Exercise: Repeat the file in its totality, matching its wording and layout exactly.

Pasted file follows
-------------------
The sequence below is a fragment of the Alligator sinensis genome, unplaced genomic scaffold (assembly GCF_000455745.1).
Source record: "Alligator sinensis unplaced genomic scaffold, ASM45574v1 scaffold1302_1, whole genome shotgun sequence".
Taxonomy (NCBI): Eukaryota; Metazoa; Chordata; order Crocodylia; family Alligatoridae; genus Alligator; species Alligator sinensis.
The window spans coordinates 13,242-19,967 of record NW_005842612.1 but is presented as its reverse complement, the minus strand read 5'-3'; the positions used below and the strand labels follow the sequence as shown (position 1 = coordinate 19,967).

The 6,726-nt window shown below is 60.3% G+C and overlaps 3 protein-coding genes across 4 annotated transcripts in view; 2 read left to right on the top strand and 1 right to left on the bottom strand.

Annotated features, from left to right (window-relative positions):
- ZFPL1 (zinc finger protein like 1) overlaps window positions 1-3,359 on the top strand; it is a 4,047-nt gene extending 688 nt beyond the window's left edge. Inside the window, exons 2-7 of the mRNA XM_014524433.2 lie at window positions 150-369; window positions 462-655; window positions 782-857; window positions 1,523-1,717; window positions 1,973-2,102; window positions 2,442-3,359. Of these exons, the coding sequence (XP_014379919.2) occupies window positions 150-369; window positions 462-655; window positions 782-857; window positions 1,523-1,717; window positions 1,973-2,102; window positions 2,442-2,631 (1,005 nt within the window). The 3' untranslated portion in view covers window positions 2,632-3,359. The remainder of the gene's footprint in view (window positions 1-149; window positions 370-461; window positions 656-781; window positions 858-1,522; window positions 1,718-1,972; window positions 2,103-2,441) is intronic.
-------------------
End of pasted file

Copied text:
The sequence below is a fragment of the Alligator sinensis genome, unplaced genomic scaffold (assembly GCF_000455745.1).
Source record: "Alligator sinensis unplaced genomic scaffold, ASM45574v1 scaffold1302_1, whole genome shotgun sequence".
Taxonomy (NCBI): Eukaryota; Metazoa; Chordata; order Crocodylia; family Alligatoridae; genus Alligator; species Alligator sinensis.
The window spans coordinates 13,242-19,967 of record NW_005842612.1 but is presented as its reverse complement, the minus strand read 5'-3'; the positions used below and the strand labels follow the sequence as shown (position 1 = coordinate 19,967).

The 6,726-nt window shown below is 60.3% G+C and overlaps 3 protein-coding genes across 4 annotated transcripts in view; 2 read left to right on the top strand and 1 right to left on the bottom strand.

Annotated features, from left to right (window-relative positions):
- ZFPL1 (zinc finger protein like 1) overlaps window positions 1-3,359 on the top strand; it is a 4,047-nt gene extending 688 nt beyond the window's left edge. Inside the window, exons 2-7 of the mRNA XM_014524433.2 lie at window positions 150-369; window positions 462-655; window positions 782-857; window positions 1,523-1,717; window positions 1,973-2,102; window positions 2,442-3,359. Of these exons, the coding sequence (XP_014379919.2) occupies window positions 150-369; window positions 462-655; window positions 782-857; window positions 1,523-1,717; window positions 1,973-2,102; window positions 2,442-2,631 (1,005 nt within the window). The 3' untranslated portion in view covers window positions 2,632-3,359. The remainder of the gene's footprint in view (window positions 1-149; window positions 370-461; window positions 656-781; window positions 858-1,522; window positions 1,718-1,972; window positions 2,103-2,441) is intronic.